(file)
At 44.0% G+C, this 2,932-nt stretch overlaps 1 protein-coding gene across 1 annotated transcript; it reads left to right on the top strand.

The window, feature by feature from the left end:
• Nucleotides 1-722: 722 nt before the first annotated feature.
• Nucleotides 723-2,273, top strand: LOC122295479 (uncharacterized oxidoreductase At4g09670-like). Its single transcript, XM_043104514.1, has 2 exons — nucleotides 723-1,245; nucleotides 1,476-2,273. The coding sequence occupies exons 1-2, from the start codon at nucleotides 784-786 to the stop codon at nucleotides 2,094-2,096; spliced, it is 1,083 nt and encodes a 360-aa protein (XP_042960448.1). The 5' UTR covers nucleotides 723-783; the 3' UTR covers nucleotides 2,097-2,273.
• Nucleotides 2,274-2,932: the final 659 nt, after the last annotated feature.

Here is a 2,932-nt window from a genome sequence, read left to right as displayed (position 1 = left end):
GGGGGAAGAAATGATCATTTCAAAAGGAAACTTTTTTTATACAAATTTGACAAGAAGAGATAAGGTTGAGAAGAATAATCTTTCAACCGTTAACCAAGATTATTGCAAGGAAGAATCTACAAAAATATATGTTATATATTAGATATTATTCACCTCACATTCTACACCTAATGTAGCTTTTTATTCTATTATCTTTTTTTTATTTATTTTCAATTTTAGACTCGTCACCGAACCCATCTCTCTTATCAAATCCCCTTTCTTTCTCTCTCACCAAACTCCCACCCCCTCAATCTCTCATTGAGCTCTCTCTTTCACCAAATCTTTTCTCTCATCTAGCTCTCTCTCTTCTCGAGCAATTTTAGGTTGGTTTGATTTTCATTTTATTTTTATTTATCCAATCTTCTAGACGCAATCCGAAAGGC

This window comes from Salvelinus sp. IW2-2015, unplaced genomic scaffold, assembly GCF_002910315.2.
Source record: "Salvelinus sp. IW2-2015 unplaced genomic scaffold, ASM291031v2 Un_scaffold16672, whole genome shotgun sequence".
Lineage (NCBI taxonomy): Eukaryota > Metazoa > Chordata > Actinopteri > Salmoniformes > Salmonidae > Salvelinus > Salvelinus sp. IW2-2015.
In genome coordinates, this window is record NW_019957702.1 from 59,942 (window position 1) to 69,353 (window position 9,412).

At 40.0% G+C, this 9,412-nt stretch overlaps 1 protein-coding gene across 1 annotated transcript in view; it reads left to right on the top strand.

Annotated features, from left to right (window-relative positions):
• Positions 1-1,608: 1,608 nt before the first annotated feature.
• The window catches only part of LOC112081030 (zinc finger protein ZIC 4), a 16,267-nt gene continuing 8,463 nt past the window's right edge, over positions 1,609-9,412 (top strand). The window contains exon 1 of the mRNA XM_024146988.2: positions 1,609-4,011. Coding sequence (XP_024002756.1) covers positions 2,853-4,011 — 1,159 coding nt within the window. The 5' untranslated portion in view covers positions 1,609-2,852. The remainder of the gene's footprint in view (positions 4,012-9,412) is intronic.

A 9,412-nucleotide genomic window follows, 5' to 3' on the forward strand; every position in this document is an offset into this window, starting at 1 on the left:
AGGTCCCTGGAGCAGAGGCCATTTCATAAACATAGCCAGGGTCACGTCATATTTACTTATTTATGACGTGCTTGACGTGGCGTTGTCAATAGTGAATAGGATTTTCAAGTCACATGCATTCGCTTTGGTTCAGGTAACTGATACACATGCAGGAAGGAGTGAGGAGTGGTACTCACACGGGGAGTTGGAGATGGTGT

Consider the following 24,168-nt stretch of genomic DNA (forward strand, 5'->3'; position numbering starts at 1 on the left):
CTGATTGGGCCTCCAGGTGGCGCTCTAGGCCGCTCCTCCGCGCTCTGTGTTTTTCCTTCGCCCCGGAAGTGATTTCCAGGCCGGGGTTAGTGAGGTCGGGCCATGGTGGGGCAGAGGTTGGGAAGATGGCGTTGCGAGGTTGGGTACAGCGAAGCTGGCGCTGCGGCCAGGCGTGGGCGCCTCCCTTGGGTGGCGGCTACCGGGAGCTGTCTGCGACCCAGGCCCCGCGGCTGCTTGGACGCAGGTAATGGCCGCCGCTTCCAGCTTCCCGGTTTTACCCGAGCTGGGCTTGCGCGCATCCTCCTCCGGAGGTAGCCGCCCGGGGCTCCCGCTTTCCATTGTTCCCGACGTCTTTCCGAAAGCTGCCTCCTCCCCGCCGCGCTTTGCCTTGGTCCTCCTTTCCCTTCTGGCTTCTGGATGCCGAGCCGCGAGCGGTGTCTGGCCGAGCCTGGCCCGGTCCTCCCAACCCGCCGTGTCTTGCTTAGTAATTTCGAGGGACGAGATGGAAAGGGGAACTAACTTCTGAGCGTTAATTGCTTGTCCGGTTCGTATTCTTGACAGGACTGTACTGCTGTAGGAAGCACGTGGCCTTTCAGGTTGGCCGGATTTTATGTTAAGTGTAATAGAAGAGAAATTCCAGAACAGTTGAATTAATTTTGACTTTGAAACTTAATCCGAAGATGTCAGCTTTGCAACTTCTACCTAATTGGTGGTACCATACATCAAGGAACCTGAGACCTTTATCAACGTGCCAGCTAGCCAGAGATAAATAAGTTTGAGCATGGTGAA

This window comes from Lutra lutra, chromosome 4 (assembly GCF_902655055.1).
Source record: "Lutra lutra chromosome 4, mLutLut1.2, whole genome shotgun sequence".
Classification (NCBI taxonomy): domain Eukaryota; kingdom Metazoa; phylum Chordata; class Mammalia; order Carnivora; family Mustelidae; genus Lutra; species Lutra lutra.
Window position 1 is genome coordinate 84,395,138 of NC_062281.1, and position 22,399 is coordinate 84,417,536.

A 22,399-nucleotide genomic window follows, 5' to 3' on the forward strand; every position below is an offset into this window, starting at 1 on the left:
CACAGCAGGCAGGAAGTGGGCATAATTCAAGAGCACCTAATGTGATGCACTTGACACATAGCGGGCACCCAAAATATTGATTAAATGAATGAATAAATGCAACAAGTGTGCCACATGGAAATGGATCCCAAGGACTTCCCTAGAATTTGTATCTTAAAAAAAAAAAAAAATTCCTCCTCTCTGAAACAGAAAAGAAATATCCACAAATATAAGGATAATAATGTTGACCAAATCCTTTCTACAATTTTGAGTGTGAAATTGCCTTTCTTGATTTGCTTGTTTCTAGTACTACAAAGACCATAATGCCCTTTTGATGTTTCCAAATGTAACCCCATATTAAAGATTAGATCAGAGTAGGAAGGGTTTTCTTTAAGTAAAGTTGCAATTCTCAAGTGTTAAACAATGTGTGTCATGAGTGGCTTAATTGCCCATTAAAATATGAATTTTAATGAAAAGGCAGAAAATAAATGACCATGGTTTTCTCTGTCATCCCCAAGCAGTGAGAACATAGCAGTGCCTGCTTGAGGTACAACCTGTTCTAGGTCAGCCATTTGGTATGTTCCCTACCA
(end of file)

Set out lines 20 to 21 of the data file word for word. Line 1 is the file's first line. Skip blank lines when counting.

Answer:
This window comes from Lutra lutra, chromosome 4 (assembly GCF_902655055.1).
Source record: "Lutra lutra chromosome 4, mLutLut1.2, whole genome shotgun sequence".